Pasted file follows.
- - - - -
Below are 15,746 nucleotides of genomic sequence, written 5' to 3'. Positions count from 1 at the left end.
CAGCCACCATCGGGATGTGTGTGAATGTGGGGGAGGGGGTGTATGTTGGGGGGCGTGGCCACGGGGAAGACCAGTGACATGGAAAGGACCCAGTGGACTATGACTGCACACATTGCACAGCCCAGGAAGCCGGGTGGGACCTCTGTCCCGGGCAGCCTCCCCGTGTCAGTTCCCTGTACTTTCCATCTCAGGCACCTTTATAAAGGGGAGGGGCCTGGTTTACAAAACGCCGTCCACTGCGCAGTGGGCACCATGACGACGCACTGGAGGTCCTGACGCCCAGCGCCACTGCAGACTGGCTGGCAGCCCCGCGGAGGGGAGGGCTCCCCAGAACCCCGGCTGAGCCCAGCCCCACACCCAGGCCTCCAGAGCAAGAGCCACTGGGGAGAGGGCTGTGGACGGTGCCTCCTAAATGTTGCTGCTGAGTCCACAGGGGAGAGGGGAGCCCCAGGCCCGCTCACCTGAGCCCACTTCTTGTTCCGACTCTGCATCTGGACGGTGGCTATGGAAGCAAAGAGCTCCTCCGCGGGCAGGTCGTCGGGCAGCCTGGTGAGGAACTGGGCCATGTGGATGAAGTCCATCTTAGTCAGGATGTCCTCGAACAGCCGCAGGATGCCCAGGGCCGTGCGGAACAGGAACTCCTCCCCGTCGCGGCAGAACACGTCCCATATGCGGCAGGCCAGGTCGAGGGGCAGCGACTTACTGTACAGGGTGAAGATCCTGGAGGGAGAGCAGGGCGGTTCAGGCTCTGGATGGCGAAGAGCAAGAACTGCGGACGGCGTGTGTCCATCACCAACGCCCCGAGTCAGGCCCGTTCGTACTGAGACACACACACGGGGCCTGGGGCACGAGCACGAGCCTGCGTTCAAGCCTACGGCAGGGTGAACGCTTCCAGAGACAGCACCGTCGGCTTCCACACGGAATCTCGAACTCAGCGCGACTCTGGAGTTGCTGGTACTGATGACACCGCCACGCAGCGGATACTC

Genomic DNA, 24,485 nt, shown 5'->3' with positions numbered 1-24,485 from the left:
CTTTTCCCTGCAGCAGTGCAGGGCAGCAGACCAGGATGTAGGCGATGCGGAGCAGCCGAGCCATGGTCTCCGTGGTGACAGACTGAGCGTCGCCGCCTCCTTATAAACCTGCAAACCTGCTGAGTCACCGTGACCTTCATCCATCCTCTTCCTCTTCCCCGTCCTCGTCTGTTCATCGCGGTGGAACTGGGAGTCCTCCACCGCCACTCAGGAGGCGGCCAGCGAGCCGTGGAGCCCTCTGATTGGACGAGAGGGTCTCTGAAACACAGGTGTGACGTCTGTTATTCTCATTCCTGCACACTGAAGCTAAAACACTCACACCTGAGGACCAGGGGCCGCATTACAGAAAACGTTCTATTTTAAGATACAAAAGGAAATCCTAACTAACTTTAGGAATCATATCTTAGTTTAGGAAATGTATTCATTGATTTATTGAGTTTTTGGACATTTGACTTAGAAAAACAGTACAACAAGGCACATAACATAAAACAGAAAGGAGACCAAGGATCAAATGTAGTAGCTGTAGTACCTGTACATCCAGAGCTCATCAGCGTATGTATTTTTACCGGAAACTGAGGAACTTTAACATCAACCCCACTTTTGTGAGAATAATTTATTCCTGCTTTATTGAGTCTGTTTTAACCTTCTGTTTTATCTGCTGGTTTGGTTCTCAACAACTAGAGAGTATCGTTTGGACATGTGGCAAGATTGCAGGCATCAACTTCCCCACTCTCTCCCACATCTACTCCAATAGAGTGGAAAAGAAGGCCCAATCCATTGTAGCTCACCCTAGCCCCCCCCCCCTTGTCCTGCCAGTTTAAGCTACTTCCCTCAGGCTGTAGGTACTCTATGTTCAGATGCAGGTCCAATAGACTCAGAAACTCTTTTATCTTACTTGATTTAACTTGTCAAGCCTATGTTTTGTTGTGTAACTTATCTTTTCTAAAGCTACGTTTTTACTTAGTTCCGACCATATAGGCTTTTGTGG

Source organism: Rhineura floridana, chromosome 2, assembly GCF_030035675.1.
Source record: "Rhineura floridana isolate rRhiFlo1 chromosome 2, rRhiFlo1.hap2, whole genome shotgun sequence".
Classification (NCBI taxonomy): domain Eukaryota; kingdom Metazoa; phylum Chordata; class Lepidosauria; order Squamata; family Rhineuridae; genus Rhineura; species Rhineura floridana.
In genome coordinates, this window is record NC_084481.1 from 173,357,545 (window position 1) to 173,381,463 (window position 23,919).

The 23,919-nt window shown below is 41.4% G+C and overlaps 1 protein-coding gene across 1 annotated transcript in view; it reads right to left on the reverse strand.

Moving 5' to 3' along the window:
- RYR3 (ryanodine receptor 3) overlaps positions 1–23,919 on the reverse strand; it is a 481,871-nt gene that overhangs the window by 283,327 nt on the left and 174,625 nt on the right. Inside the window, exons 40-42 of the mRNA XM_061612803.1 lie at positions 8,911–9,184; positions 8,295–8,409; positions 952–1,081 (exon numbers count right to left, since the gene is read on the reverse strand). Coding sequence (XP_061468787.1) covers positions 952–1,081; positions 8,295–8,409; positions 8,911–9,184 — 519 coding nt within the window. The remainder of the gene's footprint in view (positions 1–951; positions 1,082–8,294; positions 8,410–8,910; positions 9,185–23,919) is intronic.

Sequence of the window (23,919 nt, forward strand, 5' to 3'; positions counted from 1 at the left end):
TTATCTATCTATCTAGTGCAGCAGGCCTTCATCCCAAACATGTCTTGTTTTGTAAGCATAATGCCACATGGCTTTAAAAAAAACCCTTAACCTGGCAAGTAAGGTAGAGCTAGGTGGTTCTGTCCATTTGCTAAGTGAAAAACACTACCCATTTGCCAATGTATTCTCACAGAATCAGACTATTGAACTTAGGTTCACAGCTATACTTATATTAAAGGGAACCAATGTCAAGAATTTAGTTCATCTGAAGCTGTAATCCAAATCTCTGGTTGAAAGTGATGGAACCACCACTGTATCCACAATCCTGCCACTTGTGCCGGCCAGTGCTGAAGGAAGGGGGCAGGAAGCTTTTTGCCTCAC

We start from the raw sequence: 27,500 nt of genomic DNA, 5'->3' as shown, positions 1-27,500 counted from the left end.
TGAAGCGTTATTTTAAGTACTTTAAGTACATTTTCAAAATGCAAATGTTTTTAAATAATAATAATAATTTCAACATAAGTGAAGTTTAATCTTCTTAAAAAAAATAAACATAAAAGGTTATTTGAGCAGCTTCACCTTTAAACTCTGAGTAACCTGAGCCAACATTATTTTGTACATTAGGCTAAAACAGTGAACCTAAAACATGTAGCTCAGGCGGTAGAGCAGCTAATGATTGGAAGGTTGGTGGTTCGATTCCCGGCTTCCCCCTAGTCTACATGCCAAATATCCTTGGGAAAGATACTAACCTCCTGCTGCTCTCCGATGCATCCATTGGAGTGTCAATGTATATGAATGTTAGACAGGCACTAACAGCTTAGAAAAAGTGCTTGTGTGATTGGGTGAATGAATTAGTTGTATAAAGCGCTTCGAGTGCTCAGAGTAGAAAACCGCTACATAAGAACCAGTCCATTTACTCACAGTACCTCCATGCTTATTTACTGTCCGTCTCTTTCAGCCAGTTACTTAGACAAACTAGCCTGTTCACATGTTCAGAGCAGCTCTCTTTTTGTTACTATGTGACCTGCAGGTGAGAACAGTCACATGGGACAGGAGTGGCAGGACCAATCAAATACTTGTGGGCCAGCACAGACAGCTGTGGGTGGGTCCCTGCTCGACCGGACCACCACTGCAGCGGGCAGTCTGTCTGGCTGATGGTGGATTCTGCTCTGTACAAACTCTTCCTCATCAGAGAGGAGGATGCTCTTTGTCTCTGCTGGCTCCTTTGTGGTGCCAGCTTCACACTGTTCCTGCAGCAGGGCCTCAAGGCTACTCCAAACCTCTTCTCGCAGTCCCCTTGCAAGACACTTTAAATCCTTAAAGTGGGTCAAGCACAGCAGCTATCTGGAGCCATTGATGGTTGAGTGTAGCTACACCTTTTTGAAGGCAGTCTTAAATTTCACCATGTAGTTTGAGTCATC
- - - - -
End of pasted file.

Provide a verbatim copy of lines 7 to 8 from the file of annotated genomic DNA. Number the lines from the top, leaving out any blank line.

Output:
Classification (NCBI taxonomy): domain Eukaryota; kingdom Metazoa; phylum Chordata; class Lepidosauria; order Squamata; family Rhineuridae; genus Rhineura; species Rhineura floridana.
In genome coordinates, this window is record NC_084481.1 from 173,357,545 (window position 1) to 173,381,463 (window position 23,919).